– Forerunner 265 has the Auto Climb option (when ascending, it’ll automatically add a set of customizable data pages)
– Forerunner 265 has 3D Speed and 3D Distance options (basically slightly more accurate in very steep scenarios)
– Forerunner 265 has auto scroll option
– Forerunner 265 has ‘Record Temperature’ option
– Forerunner 265 has dedicated compass data page for sport profiles
– Forerunner 265 has a slate of compass data fields you can put on custom data pages
– Forerunner 265 has a slate of extra data fields for barometric pressure and a barometric pressure chart, plus training load data fields
– Forerunner 265 supports up to 8 data fields per page, versus max 4 data fields per page on FR165
– Forerunner 265 lets you add specific structured workout data fields to custom data pages (FR165 just gives you a standard structure workout data page)
– Forerunner 265 lets you ‘Race an Activity’ to race past activities
– Forerunner 265 has guided Lactate Threshold test feature
– Forerunner 265 has a curved glass, versus the FR165 doesn’t
– Forerunner 265 has muscle map (in strength workouts), the FR165 doesn’t
– Forerunner 265 probably has more features that I haven’t found yet, somehow.

Oh, and there’s exactly one feature that I found that the Forerunner 165 has, but oddly the Forerunner 265 doesn’t:

– Forerunner 165 has Walk incident (fall) detection, somehow the FR265 doesn’t

With that, my work is done here. As always, I failed in my quest to keep things simple. Many hours later, I regret my choices deeply. Hopefully though, it’s still useful for you.

Thanks for reading!

Found This Post Useful? Support The Site!

Hopefully you found this review useful. At the end of the day, I’m an athlete just like you looking for the most detail possible on a new purchase – so my review is written from the standpoint of how I used the device. The reviews generally take a lot of hours to put together, so it’s a fair bit of work (and labor of love). As you probably noticed by looking below, I also take time to answer all the questions posted in the comments – and there’s quite a bit of detail in there as well.

If you're shopping for the Garmin Forerunner 165 or Garmin Forerunner 265 or any other accessory items, please consider using the affiliate links below! As an Amazon Associate I earn from qualifying purchases. It doesn’t cost you anything extra, but your purchases help support this website a lot. Even more, if you shop with TPC (The Pro's Closet), you'll save $40 on purchases over $200 with coupon code DCRAIN40! The Pro's Closet has been a long-time partner of the site here - including sponsoring videos like my cargo bike race, as well as just being an awesome Colorado-based company full of good humans. Check them out with the links below and the DCRAIN40 coupon!

And finally, here’s a handy list of accessories that work well with this unit (and some that I showed in the review). Given the unit pairs with ANT+ & Bluetooth Smart sensors, you can use just about anything though.

This is a dual ANT+/Bluetooth Smart cycling cadence sensor that you strap to your crank arm, but also does dual Bluetooth Smart, so you can pair it both to Zwift and another Bluetooth Smart app at once if you want.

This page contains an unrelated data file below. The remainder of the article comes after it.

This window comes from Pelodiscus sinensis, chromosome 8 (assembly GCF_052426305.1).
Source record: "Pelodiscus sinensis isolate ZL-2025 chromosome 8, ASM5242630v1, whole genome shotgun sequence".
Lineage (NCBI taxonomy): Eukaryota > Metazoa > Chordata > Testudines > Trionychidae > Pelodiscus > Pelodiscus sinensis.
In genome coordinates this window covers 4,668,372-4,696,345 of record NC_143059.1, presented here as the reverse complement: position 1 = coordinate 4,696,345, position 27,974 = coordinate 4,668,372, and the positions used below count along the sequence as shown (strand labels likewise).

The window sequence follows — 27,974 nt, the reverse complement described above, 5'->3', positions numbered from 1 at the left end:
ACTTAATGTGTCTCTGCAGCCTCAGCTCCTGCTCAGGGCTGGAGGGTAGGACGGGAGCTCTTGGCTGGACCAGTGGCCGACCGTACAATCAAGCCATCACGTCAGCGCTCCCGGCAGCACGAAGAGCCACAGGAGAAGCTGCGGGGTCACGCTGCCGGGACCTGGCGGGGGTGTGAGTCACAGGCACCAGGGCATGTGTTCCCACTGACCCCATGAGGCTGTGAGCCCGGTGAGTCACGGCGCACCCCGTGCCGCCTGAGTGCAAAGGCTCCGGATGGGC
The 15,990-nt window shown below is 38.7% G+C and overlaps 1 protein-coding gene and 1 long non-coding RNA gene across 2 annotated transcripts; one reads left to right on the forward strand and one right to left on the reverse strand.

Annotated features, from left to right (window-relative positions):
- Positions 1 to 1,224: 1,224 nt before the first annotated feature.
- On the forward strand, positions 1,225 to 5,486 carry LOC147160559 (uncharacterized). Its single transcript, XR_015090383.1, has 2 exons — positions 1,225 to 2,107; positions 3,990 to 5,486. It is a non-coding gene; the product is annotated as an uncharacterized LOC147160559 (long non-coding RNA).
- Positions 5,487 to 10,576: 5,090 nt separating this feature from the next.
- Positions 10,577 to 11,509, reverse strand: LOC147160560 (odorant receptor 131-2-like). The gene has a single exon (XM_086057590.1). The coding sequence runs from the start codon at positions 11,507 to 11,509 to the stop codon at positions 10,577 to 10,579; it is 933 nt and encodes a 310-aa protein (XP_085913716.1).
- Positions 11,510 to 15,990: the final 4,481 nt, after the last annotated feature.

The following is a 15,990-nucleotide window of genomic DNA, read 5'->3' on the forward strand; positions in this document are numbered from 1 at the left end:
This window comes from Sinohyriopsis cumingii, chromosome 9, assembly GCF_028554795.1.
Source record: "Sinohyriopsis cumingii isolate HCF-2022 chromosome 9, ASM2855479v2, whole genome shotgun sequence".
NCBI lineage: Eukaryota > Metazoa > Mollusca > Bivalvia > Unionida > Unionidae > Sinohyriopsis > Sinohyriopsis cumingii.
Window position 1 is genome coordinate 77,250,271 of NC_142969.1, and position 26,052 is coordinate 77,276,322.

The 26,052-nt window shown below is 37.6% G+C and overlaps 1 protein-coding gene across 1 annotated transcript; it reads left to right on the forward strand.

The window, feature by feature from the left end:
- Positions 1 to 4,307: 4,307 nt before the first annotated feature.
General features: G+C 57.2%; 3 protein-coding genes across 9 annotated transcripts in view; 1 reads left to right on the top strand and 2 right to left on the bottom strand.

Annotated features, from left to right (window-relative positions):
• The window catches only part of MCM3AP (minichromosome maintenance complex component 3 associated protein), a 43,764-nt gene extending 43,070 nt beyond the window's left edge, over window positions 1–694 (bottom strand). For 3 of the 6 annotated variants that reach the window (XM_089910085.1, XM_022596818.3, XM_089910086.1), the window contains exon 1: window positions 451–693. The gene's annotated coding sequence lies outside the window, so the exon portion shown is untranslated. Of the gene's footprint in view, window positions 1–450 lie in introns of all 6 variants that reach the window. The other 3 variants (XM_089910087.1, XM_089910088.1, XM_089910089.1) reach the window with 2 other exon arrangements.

This is one of the top straps I use daily for accuracy comparisons (the others being the Polar H9/H10). It's dual ANT+/Bluetooth Smart, and in fact dual-Bluetooth Smart too, in case you need multiple connectons.

Seriously, this will change your life. $9 for a two-pack of these puck Garmin chargers that stay put and stay connected. One for the office, one for your bedside, another for your bag, and one for your dog's house. Just in case.

This speed sensor is unique in that it can record offline (sans-watch), making it perfect for a commuter bike quietly recording your rides. But it's also a standard ANT+/BLE sensor that pairs to your device. It's become my go-to speed sensor.

This wifi-connected scale will track your weight and related metrics both on the scale display and in Garmin Connect (plus 3rd party apps like TrainingPeaks). It'll also then sync your weight to your watch/bike computer, to ensure accurate calorie data.

The HRM-PRO Plus is Garmin's top-end chest strap. It transmits dual ANT+/Bluetooth Smart, but also transmits Running Dynamics & Running Pace/Distance metrics, stores HR data during a swim, and can be used without a watch for other sports. Also, it can transmit XC Skiing Dynamics as well.

And of course – you can always sign-up to be a DCR Supporter! That gets you an ad-free DCR, access to the DCR Quarantine Corner video series packed with behind the scenes tidbits...and it also makes you awesome. And being awesome is what it’s all about!

Thanks for reading! And as always, feel free to post comments or questions in the comments section below, I’ll be happy to try and answer them as quickly as possible. And lastly, if you felt this review was useful – I always appreciate feedback in the comments below. Thanks!

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  1. David

    Great summary,

    As a Forerunner 245 owner it’s amazing how far the base model has come (I think it has almost every feature than my 245 does) and how much the 2xx series has added in 2 generations. Will be a tough choice when I next upgrade.

  2. Henrik

    Garmins decision to not support power meters in this watch is indeed quirky. Especially when you consider how common spin bikes with power meters are in the gyms today. Anyone nerdy enough to get a sport watch would certainly like to register spinning classes with power meter if the bike has it. The watch should not be restriction in this case.

  3. Thomas

    Regarding GCT balance: I have a 255 and an hrm pro and it does GCT balance. No néed for an RD pod…
    Not that I would care about it though.

  4. ReHMn

    …the sports profile is not an issue. Simply just record an activity as Running, even if it is skiing and after uploading to Garmin Connect you can change the activity type there…